Cappelli: Complexities of employee monitoring in an AI age

The media and the pundit class are fascinated with the idea that artificial intelligence will eliminate many or even most jobs, a claim that goes back at least 100 years–so far with zero evidence.

Where we should instead focus is on how AI will change the way work is done and how organizations are managed. The idea that technology, per se, drives new directions appears to be much less true than the reality that there are choices as to how any technology is used, and the choices seem to help employers push further and faster in the direction they are going anyway.

Let’s take perhaps the most prominent example of figuring out who is where. There is much tsk-tsking about China’s use of facial recognition to identify individuals and what they are doing in public or, even easier, in private. Cameras have to be able to see your face to make that happen, of course, so there are other technologies that don’t even need that. One of them is “gait analysis.” If you are a runner, you will recognize this involves figuring out the idiosyncrasies of how your feet hit the ground to match you with shoes. Because our gait is relatively unique, it is a way of identifying who you are even if we cannot see your face, especially if we have special pads on the ground to measure gait carefully.

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We have long had badges that we have to swipe in and out (and you thought time clocks had gone away?), although they only work when walking into facilities that have a card reader.

Interior positioning means tracking where people are in real time, through their cellphone signals. Nadir Ali, CEO of Inpixon, explained to me what the company and their competitors do. There are now maybe a dozen other companies playing around the space, some of them much bigger security vendors. Why would you want to know where people are in your building at any moment? There are obvious security concerns: Someone who is not an employee is in a sensitive part of our facility. Why are they there?  Another obvious use is to find someone in an emergency, especially in a big facility like a medical center: Your spouse is trying to reach you, and your cellphone seems to be off.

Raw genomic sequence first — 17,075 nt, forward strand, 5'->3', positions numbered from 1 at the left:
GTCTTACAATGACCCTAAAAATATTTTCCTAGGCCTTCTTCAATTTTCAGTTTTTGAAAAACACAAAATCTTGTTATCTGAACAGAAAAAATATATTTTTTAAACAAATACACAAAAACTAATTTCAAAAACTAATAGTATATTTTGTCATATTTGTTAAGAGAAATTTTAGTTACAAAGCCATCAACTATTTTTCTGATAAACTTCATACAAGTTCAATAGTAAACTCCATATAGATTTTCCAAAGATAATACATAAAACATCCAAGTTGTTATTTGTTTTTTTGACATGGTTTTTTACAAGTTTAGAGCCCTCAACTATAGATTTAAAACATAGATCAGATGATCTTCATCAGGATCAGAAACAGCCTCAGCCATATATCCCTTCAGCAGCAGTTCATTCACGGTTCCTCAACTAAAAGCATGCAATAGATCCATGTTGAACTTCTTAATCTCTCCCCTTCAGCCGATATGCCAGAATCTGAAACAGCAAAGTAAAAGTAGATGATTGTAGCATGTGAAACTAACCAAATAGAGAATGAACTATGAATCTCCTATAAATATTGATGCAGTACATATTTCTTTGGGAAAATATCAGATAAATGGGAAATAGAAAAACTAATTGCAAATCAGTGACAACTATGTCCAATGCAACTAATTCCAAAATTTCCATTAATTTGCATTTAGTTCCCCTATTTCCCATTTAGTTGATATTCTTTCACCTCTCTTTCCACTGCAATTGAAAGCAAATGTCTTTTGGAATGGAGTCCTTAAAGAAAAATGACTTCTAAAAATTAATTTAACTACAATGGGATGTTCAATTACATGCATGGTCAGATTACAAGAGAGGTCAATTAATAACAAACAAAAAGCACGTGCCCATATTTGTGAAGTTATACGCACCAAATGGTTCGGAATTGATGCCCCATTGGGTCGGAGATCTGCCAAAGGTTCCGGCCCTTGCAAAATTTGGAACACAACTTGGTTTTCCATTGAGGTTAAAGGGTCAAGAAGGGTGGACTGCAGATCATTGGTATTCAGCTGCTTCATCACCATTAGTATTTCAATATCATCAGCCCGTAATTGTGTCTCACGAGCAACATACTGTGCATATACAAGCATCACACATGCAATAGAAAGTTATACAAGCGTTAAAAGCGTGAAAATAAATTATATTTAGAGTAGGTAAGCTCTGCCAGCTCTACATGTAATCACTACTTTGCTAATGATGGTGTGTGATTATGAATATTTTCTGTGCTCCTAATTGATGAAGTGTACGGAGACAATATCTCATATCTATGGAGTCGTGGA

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Ali says that clients look at anonymized data to find problems, say, in building design: How many people are actually using our meditation room? When are the long lines at our coffee station? You probably know some of this anyway just by looking around, but what if the use isn’t so obvious? (e.g., the meditation room is always jammed after company town-hall meetings.) As with proximity badges (but cheaper and less obtrusive), you could see whether employees interact with each other and where they do it. All that sounds very positive.

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Which direction will this technology take us? I’d bet–a lot–that it will take employer by employer wherever they are already headed. In a CFO-driven, penny-watching company, monitoring lunch breaks and looking for cheaters and thieves will be the big priority. A glassdoor-watching, employer-of-choice company will be reducing wait times and designing better office space. Maybe this seems obvious, but we never talk about the fact that technology in the workplace is really an enabler, taking us even faster to where we were already going to go with our employees.

Peter Cappelli, Wharton
Peter Cappelli
Peter Cappelli is HRE’s Talent Management columnist and a fellow of the National Academy of Human Resources. He is the George W. Taylor Professor of Management and director of the Center for Human Resources at The Wharton School of the University of Pennsylvania in Philadelphia. He can be emailed at [email protected]